27 Fred Curtis

Fred Curtis
Hometown (Last School)
Nashville, TN (East)
1936-37, 1937-38, 1938-39
February 13, 1915

Obituary – Cab, Nashville Tennessean (May 29, 1976) by John Bibb

There is a very special hurt for many of us this morning.

Fred R. (Cab) Curtis passed away yesterday. Cab had a unique talent for initiating and cultivating friendships. Such matters came easily for Cab. He had a big advantage right from the start – he loved people.

Cab’s associations ranged from the most notable members of our community to the most obscure. They looked upon him from different angles, but they saw in him the same pleasant, generous, loyal friend.

An outstanding high school and college athlete, Cab earned all-star status in four sports while at East High in 1930s. He became a popular, successful basketball player under the legendary Adolph Rupp while attending the University of Kentucky, 1936-39.

Cab never set foot in an academic hall at Vanderbilt, yet his interest in Commodore athletes was boundless. His close association with Vandy’s Pete Naylor and Jess Neely earned him a distinction seldom enjoyed by those outside the official athletic community – he was welcome on every campus and in every athletic office in the Southeastern Conference.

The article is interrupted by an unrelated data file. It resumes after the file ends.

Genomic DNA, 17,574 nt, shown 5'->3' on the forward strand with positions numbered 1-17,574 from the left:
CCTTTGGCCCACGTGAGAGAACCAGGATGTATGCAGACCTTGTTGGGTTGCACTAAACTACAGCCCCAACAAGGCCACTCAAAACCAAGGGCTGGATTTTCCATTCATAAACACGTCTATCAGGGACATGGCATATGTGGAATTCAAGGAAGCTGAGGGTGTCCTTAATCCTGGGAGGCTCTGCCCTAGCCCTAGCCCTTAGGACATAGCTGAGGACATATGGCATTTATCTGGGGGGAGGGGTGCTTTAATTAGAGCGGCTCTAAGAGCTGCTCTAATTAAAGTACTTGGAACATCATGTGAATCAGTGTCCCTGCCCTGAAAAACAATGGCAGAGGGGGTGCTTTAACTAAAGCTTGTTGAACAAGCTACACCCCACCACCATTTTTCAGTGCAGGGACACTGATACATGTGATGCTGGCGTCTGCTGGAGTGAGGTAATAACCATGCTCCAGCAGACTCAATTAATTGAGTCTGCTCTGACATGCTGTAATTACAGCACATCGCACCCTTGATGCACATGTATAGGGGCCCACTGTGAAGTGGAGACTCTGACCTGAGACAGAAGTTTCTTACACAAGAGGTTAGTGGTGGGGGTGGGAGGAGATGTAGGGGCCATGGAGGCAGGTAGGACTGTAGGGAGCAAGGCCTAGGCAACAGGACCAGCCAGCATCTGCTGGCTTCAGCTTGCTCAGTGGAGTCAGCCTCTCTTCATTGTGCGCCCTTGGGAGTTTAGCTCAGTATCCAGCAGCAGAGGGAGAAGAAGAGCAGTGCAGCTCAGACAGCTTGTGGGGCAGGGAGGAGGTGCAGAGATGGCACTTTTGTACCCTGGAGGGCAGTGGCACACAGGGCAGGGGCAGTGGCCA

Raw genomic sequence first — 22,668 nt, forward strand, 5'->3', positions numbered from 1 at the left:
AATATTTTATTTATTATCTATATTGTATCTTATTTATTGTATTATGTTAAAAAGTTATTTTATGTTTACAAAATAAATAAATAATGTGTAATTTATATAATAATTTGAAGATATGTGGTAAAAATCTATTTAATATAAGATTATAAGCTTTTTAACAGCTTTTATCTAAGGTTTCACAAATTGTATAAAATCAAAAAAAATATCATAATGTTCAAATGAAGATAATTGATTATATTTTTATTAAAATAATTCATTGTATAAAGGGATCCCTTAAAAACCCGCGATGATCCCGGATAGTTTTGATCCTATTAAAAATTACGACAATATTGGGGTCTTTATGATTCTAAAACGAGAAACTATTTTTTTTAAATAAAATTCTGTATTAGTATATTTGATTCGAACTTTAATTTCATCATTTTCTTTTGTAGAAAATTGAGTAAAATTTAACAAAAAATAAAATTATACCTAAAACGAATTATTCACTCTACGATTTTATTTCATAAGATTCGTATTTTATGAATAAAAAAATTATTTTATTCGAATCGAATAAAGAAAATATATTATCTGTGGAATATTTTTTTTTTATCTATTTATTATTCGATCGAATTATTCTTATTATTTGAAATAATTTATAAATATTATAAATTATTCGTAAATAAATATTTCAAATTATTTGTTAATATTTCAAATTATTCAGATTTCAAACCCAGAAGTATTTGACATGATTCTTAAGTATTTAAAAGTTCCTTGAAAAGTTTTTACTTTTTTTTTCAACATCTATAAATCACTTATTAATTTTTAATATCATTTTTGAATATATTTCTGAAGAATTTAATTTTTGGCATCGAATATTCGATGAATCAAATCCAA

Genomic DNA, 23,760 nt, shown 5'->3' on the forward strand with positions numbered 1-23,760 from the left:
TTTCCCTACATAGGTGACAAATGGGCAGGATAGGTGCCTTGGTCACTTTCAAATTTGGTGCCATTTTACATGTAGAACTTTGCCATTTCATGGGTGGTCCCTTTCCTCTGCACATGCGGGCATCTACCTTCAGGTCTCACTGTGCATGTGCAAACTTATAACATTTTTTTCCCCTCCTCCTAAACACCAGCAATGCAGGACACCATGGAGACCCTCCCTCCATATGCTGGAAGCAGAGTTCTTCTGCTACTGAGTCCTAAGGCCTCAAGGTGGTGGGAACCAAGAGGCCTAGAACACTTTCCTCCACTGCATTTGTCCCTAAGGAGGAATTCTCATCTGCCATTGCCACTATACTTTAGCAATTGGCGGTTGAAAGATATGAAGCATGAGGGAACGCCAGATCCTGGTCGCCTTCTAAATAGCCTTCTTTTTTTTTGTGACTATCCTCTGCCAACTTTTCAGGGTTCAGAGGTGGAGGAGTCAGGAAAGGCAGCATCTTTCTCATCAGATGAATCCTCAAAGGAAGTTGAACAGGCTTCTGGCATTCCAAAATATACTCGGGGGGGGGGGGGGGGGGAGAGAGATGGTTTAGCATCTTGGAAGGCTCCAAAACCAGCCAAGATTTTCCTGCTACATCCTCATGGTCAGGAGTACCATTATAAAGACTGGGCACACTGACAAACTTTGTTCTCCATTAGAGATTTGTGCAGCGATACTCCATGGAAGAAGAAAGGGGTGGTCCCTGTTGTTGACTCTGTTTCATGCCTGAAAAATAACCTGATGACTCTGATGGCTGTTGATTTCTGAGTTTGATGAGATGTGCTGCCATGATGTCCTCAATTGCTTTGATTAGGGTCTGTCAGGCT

Cab often accompanied Vandy football and basketball teams on the road and was a familiar figure at Dudley Field and Memorial Gymnasium.

Last summer, when Commodores who played under coaches Bill Edwards and Art Guepe held a reunion, Cab was he special non-Vandy alumnus invited.

In recent years, his love and support of golf attracted his attention. A behind-the-scenes figure in the Music City USA Pro-Celebrity, Cab made unique contributions of time and talents in helping with the myriad of details required to put the event together.

His Music City-USA contributions ranged from financial support to stand-by status as a participant. It would be Cab’s duty to be available in case somebody failed to show for an appointed tee-off time. Last October, Cab was utilized in such a role and helped his team win the tournament.

Somehow, this morning that championship seems to have the perfect one for Cab. it demonstrated his unselfishness and his willingness to accept a background role. Still, when called upon to help, he performed with the zeal and talent so familiar to the truly great competitors in sports.

His nickname came from the North Nashville area once known as “Cab Hollow,” where he lived as a boy. Funeral services will be Monday at 11 a.m. at the Belle Meade Methodist Church.

Our deepest sympathies to his beloved Nell, daughters Peggy and Cathy, and their families. The entire Nashville community, and the sports community in particular, has lost a dear friend.